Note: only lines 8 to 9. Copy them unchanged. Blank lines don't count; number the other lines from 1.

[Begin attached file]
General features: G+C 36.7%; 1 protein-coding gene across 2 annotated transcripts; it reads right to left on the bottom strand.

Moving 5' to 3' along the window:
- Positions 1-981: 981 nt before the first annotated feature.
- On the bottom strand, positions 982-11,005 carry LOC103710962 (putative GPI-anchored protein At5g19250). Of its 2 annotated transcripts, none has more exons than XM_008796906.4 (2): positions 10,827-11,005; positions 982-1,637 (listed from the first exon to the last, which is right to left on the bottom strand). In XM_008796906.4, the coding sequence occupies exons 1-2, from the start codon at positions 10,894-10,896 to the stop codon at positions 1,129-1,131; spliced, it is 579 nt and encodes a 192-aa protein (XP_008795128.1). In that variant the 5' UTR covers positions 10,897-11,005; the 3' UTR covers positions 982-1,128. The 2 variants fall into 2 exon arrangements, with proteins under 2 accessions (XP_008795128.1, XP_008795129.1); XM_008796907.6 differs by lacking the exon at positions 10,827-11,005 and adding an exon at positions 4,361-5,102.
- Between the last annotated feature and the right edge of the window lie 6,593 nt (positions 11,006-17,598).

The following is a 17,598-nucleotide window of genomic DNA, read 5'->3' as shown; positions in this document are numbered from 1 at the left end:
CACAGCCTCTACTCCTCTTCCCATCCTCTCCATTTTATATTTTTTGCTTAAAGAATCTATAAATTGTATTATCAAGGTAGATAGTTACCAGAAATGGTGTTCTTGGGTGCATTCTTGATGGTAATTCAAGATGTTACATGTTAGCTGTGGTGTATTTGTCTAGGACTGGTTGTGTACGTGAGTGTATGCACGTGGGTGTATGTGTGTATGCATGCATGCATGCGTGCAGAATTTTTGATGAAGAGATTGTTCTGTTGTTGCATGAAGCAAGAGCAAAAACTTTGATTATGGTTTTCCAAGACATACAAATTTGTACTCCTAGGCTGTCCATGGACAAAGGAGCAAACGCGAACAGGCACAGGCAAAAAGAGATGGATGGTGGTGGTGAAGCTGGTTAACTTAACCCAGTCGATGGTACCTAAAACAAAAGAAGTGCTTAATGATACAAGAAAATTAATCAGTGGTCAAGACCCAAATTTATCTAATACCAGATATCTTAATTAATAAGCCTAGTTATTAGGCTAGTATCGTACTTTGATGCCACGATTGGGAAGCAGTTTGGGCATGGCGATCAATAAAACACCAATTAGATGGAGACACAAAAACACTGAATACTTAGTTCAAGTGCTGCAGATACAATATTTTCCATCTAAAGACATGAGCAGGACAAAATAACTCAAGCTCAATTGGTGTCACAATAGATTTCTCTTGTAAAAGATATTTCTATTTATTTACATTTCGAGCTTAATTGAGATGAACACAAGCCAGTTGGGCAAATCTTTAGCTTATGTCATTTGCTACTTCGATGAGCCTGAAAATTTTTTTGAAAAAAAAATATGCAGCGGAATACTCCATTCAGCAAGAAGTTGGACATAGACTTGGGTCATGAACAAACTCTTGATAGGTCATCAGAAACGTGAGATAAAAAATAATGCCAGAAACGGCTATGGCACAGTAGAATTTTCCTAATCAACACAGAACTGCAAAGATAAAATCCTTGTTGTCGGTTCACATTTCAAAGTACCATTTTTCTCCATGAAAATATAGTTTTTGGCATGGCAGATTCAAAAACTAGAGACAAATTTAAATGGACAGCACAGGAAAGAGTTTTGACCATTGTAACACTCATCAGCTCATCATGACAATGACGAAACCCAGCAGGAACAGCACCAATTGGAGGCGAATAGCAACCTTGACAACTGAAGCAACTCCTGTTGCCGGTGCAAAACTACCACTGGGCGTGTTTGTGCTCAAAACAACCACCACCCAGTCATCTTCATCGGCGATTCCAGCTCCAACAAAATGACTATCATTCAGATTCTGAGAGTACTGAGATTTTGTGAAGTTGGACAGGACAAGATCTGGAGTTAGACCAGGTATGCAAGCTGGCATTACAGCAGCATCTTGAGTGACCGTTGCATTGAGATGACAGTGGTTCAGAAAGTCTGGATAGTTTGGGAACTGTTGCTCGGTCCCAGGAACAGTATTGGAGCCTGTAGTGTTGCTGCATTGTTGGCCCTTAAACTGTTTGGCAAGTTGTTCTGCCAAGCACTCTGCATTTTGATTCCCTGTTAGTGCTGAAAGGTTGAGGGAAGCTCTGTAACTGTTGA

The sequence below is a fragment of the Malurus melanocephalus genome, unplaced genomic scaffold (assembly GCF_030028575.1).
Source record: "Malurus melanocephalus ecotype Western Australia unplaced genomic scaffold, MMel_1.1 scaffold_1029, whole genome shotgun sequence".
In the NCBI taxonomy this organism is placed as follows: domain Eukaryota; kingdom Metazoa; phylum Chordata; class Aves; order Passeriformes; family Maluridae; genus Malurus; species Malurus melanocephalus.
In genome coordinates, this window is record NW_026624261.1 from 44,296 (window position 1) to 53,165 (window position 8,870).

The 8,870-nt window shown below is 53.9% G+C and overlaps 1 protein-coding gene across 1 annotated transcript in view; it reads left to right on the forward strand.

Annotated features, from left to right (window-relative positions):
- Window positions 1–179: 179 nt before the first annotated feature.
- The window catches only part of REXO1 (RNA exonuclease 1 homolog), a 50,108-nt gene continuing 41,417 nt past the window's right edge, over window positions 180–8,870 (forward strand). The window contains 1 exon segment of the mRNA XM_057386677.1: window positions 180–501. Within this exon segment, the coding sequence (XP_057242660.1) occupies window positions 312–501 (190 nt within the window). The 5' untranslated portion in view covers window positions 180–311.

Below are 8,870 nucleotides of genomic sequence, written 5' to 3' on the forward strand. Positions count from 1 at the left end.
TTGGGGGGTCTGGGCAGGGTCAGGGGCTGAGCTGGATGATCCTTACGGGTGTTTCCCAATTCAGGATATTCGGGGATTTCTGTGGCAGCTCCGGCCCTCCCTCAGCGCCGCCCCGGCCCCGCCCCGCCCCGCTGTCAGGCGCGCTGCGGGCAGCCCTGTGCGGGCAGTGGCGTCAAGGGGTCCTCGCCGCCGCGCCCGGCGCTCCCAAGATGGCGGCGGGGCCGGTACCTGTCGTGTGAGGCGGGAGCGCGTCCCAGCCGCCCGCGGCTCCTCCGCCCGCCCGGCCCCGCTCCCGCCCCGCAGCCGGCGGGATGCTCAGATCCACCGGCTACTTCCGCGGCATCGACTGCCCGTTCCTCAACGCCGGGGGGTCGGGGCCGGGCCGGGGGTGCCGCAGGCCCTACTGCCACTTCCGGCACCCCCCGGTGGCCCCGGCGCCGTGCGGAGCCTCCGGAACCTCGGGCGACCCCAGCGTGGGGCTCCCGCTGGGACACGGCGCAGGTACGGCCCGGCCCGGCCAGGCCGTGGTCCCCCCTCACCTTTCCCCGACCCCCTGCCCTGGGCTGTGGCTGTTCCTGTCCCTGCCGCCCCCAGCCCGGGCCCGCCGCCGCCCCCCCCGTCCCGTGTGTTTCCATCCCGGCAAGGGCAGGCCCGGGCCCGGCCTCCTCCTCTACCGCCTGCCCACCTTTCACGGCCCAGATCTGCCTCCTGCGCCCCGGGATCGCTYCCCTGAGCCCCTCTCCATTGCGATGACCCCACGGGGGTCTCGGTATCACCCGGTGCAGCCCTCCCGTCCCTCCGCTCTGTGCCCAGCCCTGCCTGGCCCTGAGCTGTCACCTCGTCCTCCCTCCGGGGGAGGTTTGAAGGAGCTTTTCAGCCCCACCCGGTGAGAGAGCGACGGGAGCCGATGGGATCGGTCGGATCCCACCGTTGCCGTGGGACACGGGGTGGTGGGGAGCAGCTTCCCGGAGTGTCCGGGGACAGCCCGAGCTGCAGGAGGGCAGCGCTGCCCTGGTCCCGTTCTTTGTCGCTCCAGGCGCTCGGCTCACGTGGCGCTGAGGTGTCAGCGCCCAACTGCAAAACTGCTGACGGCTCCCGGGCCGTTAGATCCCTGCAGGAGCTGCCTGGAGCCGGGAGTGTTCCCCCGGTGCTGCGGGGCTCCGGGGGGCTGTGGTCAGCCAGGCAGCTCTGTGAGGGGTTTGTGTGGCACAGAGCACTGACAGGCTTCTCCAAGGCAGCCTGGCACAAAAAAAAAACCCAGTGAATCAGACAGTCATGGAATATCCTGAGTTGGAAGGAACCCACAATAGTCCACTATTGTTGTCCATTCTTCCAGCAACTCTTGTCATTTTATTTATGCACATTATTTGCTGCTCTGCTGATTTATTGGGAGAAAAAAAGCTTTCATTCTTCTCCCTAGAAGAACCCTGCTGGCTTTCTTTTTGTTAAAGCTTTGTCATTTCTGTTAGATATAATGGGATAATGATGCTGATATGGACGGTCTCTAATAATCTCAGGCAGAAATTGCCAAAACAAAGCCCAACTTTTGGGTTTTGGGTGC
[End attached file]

The sequence below is a fragment of the Malurus melanocephalus genome, unplaced genomic scaffold (assembly GCF_030028575.1).
Source record: "Malurus melanocephalus ecotype Western Australia unplaced genomic scaffold, MMel_1.1 scaffold_1029, whole genome shotgun sequence".